One of our many in-house research efforts is a large, collaborative project. We investigated into the Thermal Performance of Façades through the AIA Upjohn Research Initiative.
Thermal bridging in building construction occurs when thermally conductive materials penetrate through the insulation creating areas of significantly reduced resistance to heat transfer. These thermal bridges are most often caused by structural elements that are used to transfer loads from the building envelope back to the building superstructure. Though design professionals generally understand that thermal bridging is a concern, few can quantify the extent of its impact on building performance.
Small changes in designs can still lead to dramatic improvements in performance. With careful detailing and attention to the issues of thermal bridging, the design and construction industry can improve the performance of our building envelopes.
Today we’re sharing our findings regarding insulation thickness for renovations.
Spray applied insulation is once again gaining popularity, largely because of its ability to fill unseen voids and provide an integral vapor barrier. In the Northeast, it is a particularly popular technology for renovating existing, uninsulated masonry and cast in place concrete facades. Conventional details often call for metal studs to support interior gypsum board and these studs live in the same space as the insulation, creating discontinuities at 16” or 24” center spacing. While the web of the steel studs is quite slender, they are highly effective heat transfer devices because of the conductivity of the material and the flanges, which provide significant contact area to collect and disperse heat.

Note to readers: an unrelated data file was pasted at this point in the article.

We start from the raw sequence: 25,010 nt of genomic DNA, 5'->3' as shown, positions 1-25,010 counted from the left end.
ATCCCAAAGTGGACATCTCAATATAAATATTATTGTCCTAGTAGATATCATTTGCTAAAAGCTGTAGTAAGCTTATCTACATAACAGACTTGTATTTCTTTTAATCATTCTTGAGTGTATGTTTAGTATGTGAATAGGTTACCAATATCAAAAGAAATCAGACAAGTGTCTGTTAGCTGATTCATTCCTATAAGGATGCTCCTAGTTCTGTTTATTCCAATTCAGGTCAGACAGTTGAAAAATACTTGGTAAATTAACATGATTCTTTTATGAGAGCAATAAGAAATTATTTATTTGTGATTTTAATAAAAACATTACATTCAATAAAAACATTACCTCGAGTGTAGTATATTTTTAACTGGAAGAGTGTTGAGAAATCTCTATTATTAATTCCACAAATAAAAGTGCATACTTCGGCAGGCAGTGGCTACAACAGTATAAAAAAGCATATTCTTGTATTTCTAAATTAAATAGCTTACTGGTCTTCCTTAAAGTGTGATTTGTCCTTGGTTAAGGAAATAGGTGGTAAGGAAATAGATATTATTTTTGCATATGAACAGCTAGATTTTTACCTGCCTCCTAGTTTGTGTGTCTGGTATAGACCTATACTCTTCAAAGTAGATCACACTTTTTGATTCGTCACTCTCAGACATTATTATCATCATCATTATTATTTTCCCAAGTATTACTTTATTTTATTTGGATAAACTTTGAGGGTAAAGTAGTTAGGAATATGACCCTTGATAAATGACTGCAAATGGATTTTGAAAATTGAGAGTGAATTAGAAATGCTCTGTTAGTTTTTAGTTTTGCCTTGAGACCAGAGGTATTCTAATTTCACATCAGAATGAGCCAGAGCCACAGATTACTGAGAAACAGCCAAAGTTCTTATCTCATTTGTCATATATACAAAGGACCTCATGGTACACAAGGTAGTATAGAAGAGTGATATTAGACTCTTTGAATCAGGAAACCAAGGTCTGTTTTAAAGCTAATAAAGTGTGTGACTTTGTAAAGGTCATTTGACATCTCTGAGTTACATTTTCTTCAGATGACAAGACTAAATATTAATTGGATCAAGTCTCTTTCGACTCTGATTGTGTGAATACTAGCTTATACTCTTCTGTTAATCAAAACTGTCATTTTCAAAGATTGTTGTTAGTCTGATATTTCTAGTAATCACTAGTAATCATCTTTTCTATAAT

Thermal images of the renovation of three separate, existing buildings revealed dramatically different results. The first case had applied 3” of insulation, the second employed just 2” of insulation, and the third used 3.5”. While hand calculations of the thermal resistance would show the façade with the least insulation to be the weakest performer and the one with the most insulation to be the best, the thermal images revealed a different story. The 3” of insulation included steel studs flush against the exterior construction, resulting in an R-value that was 55% less than the calculated R-value. The second building pulled the studs back by 1”, allowing for half of the applied insulation to be continuous and decreasing the R-value by only 15%. Consequently, that façade was observed to have a higher R-value than one with the studs penetrating through to the exterior, despite having less insulation. The third façade took the studs back even farther, completely separating them from the insulation and, as a result, the simulated R-value was nearly identical to the measured values.
Our study showed that the continuity of the first inch is critical to the efficiency of the spray foam insulation performance. By simply pulling the studs in-board by a small amount, to allow a percentage of the insulation to be uninterrupted, the assembly R-value can be increased by about 70%. In the event that the studs are required to support exterior sheathing, it should be possible to fasten the sheathing using discontinuous and non-conductive shims or spacers so that, once again, the majority of the insulation in that outer 1” layer remains continuous. Nevertheless, small changes in the design can still lead to a dramatic improvement in performance.
Studs directly attached to existing wall
59% of baseline calculated R-value
Studs pulled 1” back from existing wall
16% of baseline calculated R-value
Studs separated from insulation
2% of baseline calculated R-value
Thermal Performance of Facades: Final Report
Thermal Bridging Research: Curtain Walls